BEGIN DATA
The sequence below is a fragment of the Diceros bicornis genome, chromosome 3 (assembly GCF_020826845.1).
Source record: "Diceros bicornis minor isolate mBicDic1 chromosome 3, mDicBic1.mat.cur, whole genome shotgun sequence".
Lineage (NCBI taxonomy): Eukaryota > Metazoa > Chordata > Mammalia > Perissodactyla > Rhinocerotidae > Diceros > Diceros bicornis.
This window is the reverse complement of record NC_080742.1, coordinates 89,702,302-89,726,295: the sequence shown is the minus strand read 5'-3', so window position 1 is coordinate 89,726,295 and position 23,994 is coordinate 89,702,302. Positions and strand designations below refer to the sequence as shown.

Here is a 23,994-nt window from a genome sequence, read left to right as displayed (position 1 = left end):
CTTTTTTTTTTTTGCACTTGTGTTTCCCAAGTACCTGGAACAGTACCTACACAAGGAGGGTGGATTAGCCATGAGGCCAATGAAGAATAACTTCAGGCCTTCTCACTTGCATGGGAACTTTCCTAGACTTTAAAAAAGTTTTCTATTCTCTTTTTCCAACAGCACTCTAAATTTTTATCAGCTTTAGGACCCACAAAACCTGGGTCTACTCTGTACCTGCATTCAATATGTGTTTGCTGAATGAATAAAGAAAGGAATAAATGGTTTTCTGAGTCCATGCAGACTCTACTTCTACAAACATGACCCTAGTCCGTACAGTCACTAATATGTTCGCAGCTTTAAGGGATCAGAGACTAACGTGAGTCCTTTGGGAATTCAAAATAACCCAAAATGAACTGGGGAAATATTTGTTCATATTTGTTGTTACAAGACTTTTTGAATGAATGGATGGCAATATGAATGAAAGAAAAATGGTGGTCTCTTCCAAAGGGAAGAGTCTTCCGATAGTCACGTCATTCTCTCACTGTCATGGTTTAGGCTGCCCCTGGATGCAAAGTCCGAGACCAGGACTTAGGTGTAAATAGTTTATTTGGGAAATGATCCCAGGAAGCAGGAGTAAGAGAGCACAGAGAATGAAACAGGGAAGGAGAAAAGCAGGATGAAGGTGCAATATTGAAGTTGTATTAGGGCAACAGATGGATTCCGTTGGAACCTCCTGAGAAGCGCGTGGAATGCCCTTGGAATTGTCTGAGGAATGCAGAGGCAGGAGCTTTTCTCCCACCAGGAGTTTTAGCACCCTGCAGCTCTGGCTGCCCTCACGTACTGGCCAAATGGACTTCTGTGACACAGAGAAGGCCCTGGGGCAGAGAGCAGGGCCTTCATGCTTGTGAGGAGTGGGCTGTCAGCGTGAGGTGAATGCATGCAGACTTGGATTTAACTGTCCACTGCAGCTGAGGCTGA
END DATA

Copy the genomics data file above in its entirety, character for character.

The sequence below is a fragment of the Diceros bicornis genome, chromosome 3 (assembly GCF_020826845.1).
Source record: "Diceros bicornis minor isolate mBicDic1 chromosome 3, mDicBic1.mat.cur, whole genome shotgun sequence".
Lineage (NCBI taxonomy): Eukaryota > Metazoa > Chordata > Mammalia > Perissodactyla > Rhinocerotidae > Diceros > Diceros bicornis.
This window is the reverse complement of record NC_080742.1, coordinates 89,702,302-89,726,295: the sequence shown is the minus strand read 5'-3', so window position 1 is coordinate 89,726,295 and position 23,994 is coordinate 89,702,302. Positions and strand designations below refer to the sequence as shown.

Here is a 23,994-nt window from a genome sequence, read left to right as displayed (position 1 = left end):
CTTTTTTTTTTTTGCACTTGTGTTTCCCAAGTACCTGGAACAGTACCTACACAAGGAGGGTGGATTAGCCATGAGGCCAATGAAGAATAACTTCAGGCCTTCTCACTTGCATGGGAACTTTCCTAGACTTTAAAAAAGTTTTCTATTCTCTTTTTCCAACAGCACTCTAAATTTTTATCAGCTTTAGGACCCACAAAACCTGGGTCTACTCTGTACCTGCATTCAATATGTGTTTGCTGAATGAATAAAGAAAGGAATAAATGGTTTTCTGAGTCCATGCAGACTCTACTTCTACAAACATGACCCTAGTCCGTACAGTCACTAATATGTTCGCAGCTTTAAGGGATCAGAGACTAACGTGAGTCCTTTGGGAATTCAAAATAACCCAAAATGAACTGGGGAAATATTTGTTCATATTTGTTGTTACAAGACTTTTTGAATGAATGGATGGCAATATGAATGAAAGAAAAATGGTGGTCTCTTCCAAAGGGAAGAGTCTTCCGATAGTCACGTCATTCTCTCACTGTCATGGTTTAGGCTGCCCCTGGATGCAAAGTCCGAGACCAGGACTTAGGTGTAAATAGTTTATTTGGGAAATGATCCCAGGAAGCAGGAGTAAGAGAGCACAGAGAATGAAACAGGGAAGGAGAAAAGCAGGATGAAGGTGCAATATTGAAGTTGTATTAGGGCAACAGATGGATTCCGTTGGAACCTCCTGAGAAGCGCGTGGAATGCCCTTGGAATTGTCTGAGGAATGCAGAGGCAGGAGCTTTTCTCCCACCAGGAGTTTTAGCACCCTGCAGCTCTGGCTGCCCTCACGTACTGGCCAAATGGACTTCTGTGACACAGAGAAGGCCCTGGGGCAGAGAGCAGGGCCTTCATGCTTGTGAGGAGTGGGCTGTCAGCGTGAGGTGAATGCATGCAGACTTGGATTTAACTGTCCACTGCAGCTGAGGCTGA